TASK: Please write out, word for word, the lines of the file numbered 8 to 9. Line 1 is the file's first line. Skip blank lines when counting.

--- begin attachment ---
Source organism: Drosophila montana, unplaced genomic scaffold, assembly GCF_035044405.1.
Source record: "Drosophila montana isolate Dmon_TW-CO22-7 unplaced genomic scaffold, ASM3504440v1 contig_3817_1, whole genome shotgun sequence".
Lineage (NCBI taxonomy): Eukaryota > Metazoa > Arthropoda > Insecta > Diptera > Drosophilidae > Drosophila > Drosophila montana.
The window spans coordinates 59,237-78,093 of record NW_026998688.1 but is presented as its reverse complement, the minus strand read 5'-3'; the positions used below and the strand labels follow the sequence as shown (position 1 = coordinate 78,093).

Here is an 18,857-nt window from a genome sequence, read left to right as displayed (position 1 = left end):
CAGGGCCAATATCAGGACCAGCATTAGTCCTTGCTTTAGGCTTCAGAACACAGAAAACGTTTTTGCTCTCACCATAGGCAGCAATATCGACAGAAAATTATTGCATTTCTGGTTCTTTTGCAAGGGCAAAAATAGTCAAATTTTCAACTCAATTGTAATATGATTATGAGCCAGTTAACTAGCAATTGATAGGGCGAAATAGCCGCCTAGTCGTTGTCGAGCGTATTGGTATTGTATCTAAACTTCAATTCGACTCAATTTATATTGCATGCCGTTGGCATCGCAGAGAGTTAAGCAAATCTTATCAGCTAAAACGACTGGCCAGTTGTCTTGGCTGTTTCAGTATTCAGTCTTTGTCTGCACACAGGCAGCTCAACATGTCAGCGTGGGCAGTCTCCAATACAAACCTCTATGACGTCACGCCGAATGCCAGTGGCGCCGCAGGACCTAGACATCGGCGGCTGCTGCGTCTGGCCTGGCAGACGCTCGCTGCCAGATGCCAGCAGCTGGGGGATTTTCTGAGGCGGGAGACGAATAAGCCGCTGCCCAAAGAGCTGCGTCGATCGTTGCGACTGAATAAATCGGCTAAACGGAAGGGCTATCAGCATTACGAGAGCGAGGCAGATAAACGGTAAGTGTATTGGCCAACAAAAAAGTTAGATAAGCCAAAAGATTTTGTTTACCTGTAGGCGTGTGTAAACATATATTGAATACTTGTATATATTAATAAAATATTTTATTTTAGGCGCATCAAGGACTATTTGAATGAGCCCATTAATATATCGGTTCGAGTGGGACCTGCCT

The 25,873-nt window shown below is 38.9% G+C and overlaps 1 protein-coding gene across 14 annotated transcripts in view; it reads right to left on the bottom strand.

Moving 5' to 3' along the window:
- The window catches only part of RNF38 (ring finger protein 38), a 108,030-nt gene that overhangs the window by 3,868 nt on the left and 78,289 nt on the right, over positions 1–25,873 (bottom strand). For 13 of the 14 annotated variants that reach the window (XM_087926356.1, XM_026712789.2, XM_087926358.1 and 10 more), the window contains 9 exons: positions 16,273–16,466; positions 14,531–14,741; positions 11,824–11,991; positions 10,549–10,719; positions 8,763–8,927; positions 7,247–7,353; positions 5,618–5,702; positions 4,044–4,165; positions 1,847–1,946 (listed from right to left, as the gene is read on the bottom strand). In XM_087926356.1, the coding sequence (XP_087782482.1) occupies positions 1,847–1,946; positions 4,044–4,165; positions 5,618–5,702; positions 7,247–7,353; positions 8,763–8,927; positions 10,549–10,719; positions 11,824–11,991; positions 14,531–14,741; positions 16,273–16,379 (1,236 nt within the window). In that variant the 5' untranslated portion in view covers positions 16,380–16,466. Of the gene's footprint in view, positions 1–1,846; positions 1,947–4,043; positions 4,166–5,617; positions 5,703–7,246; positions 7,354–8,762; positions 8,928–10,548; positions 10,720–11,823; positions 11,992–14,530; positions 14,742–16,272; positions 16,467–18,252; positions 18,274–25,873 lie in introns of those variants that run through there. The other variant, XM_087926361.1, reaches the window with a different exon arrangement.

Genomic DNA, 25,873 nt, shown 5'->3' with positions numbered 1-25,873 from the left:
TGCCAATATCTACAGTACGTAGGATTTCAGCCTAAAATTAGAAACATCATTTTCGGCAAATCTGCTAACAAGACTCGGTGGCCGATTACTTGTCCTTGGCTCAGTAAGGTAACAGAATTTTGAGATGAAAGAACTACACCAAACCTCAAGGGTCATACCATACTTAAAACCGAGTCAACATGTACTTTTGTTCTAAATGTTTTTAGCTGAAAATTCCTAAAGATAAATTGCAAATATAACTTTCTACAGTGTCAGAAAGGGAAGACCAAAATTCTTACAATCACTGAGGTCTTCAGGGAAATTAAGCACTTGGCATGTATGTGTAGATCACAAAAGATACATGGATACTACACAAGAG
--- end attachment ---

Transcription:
Moving 5' to 3' along the window:
- The window catches only part of RNF38 (ring finger protein 38), a 108,030-nt gene that overhangs the window by 3,868 nt on the left and 78,289 nt on the right, over positions 1–25,873 (bottom strand). For 13 of the 14 annotated variants that reach the window (XM_087926356.1, XM_026712789.2, XM_087926358.1 and 10 more), the window contains 9 exons: positions 16,273–16,466; positions 14,531–14,741; positions 11,824–11,991; positions 10,549–10,719; positions 8,763–8,927; positions 7,247–7,353; positions 5,618–5,702; positions 4,044–4,165; positions 1,847–1,946 (listed from right to left, as the gene is read on the bottom strand). In XM_087926356.1, the coding sequence (XP_087782482.1) occupies positions 1,847–1,946; positions 4,044–4,165; positions 5,618–5,702; positions 7,247–7,353; positions 8,763–8,927; positions 10,549–10,719; positions 11,824–11,991; positions 14,531–14,741; positions 16,273–16,379 (1,236 nt within the window). In that variant the 5' untranslated portion in view covers positions 16,380–16,466. Of the gene's footprint in view, positions 1–1,846; positions 1,947–4,043; positions 4,166–5,617; positions 5,703–7,246; positions 7,354–8,762; positions 8,928–10,548; positions 10,720–11,823; positions 11,992–14,530; positions 14,742–16,272; positions 16,467–18,252; positions 18,274–25,873 lie in introns of those variants that run through there. The other variant, XM_087926361.1, reaches the window with a different exon arrangement.